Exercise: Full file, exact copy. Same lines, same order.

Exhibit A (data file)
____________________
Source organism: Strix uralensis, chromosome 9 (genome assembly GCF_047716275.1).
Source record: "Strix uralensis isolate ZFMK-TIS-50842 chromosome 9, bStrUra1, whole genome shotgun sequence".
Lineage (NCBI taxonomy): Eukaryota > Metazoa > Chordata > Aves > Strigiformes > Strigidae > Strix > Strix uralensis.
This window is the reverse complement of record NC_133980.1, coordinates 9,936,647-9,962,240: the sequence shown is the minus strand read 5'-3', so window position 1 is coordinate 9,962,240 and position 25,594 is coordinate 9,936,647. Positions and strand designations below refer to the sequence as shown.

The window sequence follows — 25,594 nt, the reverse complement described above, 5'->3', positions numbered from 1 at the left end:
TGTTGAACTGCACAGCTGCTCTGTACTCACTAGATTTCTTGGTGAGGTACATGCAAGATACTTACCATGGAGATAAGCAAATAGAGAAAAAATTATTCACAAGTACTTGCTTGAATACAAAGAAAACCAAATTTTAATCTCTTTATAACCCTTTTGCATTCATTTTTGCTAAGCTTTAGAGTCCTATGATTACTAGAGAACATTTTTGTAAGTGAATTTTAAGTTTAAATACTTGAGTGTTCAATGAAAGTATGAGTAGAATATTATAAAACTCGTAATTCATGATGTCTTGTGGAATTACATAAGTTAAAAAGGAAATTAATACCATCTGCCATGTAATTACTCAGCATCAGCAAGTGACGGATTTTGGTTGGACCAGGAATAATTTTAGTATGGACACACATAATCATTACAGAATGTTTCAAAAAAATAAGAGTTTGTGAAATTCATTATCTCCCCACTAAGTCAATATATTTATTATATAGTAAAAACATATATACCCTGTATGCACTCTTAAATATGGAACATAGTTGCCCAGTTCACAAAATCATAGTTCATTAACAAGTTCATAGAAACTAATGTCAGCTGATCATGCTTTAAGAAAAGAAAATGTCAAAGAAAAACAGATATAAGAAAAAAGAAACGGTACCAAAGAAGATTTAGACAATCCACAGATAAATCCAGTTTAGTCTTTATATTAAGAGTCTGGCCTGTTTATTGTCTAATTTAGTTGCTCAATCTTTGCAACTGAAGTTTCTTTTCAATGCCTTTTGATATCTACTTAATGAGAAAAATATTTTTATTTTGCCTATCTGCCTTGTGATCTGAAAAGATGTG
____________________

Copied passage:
Source organism: Strix uralensis, chromosome 9 (genome assembly GCF_047716275.1).
Source record: "Strix uralensis isolate ZFMK-TIS-50842 chromosome 9, bStrUra1, whole genome shotgun sequence".
Lineage (NCBI taxonomy): Eukaryota > Metazoa > Chordata > Aves > Strigiformes > Strigidae > Strix > Strix uralensis.
This window is the reverse complement of record NC_133980.1, coordinates 9,936,647-9,962,240: the sequence shown is the minus strand read 5'-3', so window position 1 is coordinate 9,962,240 and position 25,594 is coordinate 9,936,647. Positions and strand designations below refer to the sequence as shown.

The window sequence follows — 25,594 nt, the reverse complement described above, 5'->3', positions numbered from 1 at the left end:
TGTTGAACTGCACAGCTGCTCTGTACTCACTAGATTTCTTGGTGAGGTACATGCAAGATACTTACCATGGAGATAAGCAAATAGAGAAAAAATTATTCACAAGTACTTGCTTGAATACAAAGAAAACCAAATTTTAATCTCTTTATAACCCTTTTGCATTCATTTTTGCTAAGCTTTAGAGTCCTATGATTACTAGAGAACATTTTTGTAAGTGAATTTTAAGTTTAAATACTTGAGTGTTCAATGAAAGTATGAGTAGAATATTATAAAACTCGTAATTCATGATGTCTTGTGGAATTACATAAGTTAAAAAGGAAATTAATACCATCTGCCATGTAATTACTCAGCATCAGCAAGTGACGGATTTTGGTTGGACCAGGAATAATTTTAGTATGGACACACATAATCATTACAGAATGTTTCAAAAAAATAAGAGTTTGTGAAATTCATTATCTCCCCACTAAGTCAATATATTTATTATATAGTAAAAACATATATACCCTGTATGCACTCTTAAATATGGAACATAGTTGCCCAGTTCACAAAATCATAGTTCATTAACAAGTTCATAGAAACTAATGTCAGCTGATCATGCTTTAAGAAAAGAAAATGTCAAAGAAAAACAGATATAAGAAAAAAGAAACGGTACCAAAGAAGATTTAGACAATCCACAGATAAATCCAGTTTAGTCTTTATATTAAGAGTCTGGCCTGTTTATTGTCTAATTTAGTTGCTCAATCTTTGCAACTGAAGTTTCTTTTCAATGCCTTTTGATATCTACTTAATGAGAAAAATATTTTTATTTTGCCTATCTGCCTTGTGATCTGAAAAGATGTG